Cho Oyu Expedition
Cho-Oyu Expedition (8,201M)
The sixth highest mountain in the world is Cho Oyu (8201m). Cho Oyu Expedition is a classic Himalayan climb and considered the easiest 8000m peak to climb via its Northwest Ridge, with no technical climbing, big snowfields, and little objective danger. Mt. Cho Oyu is easily accessed by 4-wheel-drive vehicle from Tingri, often guided, and is the first 8,000-meter peak for most climbers. Cho Oyu is located 30km west of Mt Everest and straddles the border between Nepal and Tibet. The peak can be climbed from both Nepalese side up on south face and north-east ridge routes and Tibetan side along the Northwest ridge route with North approach being an easier and a standard route, which was also the route of the first summit. The mountain Cho Oyu is climbable during both spring and autumn seasons.
For climbers that want additional support for Cho Oyu Expedition, Snowy Horizon offering a Personal Sherpa Option to you. We will assign exclusively to you one of our very best Sherpas, who has reached to the summit of Cho Oyu and Everest many times. Who has been trained through the Khumbu Sherpa climbing school, and who speaks English well. In Cho Oyu Expedition as a small, two-person team, you will be able to take advantage of the "best of both worlds" with all the "horsepower" of the main Snowy Horizon team at your disposal in case of emergency. However, Snowy Horizon will also have the additional flexibility afforded by a climbing partner who is committed to climb exclusively on your own schedule, when you want to. Your personal Sherpa will also be available to help carry your personal gear to the higher camps, and if desired, additional oxygen for Cho Oyu Expedition.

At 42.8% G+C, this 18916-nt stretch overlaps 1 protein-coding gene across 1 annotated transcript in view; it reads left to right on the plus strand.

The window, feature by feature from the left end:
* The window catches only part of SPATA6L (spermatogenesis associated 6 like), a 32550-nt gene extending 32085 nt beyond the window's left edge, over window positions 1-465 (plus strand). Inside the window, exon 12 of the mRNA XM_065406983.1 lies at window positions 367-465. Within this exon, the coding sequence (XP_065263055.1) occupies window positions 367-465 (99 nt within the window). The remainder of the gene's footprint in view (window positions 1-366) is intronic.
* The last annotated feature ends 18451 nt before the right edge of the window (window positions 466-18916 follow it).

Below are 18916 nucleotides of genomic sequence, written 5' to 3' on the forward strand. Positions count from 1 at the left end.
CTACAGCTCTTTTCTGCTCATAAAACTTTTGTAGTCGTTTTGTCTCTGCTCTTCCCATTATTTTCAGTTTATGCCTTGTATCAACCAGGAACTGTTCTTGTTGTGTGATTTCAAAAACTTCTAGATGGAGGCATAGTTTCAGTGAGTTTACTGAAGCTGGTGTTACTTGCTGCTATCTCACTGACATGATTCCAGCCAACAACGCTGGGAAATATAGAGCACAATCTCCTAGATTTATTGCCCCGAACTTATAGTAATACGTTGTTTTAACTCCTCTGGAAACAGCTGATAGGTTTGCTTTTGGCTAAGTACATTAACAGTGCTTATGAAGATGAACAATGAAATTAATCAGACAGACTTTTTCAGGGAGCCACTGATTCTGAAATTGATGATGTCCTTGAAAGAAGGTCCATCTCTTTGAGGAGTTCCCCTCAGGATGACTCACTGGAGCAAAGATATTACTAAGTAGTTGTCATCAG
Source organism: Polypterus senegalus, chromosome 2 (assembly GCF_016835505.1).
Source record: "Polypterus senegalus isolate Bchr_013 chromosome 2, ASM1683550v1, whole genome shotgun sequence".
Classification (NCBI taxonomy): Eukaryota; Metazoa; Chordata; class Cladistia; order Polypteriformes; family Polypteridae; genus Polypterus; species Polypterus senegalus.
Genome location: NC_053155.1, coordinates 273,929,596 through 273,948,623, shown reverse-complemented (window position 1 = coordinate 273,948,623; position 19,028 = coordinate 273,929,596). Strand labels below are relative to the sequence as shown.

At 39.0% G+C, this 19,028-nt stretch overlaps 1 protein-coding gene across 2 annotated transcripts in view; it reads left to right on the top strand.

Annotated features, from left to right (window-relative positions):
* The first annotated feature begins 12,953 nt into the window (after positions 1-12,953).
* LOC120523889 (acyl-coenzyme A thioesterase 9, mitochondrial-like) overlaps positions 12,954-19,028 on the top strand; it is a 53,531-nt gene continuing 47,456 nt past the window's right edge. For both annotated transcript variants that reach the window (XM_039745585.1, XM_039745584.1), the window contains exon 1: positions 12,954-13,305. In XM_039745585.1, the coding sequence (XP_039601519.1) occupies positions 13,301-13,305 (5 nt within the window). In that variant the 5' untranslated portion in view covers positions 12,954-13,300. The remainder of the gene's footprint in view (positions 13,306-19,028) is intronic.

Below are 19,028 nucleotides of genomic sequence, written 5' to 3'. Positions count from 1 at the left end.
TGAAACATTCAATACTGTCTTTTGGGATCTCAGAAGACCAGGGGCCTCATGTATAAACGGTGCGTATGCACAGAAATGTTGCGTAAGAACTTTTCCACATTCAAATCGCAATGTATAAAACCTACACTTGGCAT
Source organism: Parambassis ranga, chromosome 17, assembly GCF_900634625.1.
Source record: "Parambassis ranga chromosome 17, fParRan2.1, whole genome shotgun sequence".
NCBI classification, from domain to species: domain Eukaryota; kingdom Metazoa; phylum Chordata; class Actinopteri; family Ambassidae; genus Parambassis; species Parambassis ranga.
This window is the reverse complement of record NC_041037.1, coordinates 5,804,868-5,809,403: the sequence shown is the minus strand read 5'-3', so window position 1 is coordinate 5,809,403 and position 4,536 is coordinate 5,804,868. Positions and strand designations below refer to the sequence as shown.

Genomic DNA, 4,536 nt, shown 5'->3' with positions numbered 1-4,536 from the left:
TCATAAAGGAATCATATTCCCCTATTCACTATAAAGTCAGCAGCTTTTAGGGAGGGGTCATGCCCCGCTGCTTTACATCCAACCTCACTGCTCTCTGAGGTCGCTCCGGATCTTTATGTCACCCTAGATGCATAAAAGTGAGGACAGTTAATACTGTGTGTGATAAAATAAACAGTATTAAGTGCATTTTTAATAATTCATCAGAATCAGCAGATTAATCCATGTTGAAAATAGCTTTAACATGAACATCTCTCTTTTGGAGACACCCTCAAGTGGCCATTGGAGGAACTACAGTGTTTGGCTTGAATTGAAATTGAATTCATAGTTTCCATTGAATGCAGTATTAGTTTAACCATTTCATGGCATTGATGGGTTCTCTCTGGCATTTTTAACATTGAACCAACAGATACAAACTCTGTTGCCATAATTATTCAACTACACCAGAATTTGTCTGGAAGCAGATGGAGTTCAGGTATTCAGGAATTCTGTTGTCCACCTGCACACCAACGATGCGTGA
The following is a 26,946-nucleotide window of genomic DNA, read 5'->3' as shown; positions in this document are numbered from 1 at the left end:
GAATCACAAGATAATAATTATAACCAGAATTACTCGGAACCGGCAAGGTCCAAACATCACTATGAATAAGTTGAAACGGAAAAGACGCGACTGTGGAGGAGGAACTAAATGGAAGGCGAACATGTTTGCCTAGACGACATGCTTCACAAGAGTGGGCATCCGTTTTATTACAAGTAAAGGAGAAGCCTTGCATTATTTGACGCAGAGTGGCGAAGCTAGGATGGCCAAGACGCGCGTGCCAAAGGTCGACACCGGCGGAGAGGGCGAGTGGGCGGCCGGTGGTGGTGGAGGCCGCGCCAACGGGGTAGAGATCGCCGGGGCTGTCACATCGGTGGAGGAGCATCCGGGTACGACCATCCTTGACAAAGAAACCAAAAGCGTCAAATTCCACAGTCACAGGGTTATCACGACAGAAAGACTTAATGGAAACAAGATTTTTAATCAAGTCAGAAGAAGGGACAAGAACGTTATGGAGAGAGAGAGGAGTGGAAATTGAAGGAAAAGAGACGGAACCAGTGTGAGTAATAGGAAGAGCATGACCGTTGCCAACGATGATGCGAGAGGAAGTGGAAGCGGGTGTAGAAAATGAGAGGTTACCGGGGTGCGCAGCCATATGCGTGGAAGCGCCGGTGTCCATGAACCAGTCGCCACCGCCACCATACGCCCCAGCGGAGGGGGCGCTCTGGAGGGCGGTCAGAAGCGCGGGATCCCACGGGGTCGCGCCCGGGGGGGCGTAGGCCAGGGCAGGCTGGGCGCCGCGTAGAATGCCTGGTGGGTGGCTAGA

To complete expedition of Mt. Cho Oyu, we set up the Advanced Base Camp and
then three high camps in the mountain. Thereafter starts our main attempt to
scale the summit (8201m). The expedition
will be supported by very experienced staff and climbing guides. We supply excellent
mountaineering tents also for the high camps to our climbers of Mt. Cho Oyu.
Approaches to Cho Oyu from North (Tibet):
- From the north, the peak approached from the Tingri Plain, to the Palung Glacier that lies below the peak's north face, and the Gyabrag Glacier that surrounds the Northwest face.
- Typically, it takes 3 days to drive to Tingri (4300m) from Kathmandu with acclimatization stops in Zhangmu (1600m) and Nylam (3700m). From Tingri expedition takes a day rest at Chinese Base Camp (5000m), Middle Camp (5300m) before arriving at Cho Oyu North Advanced Base Camp (5700m). It takes 10 days to reach ABC from Kathmandu.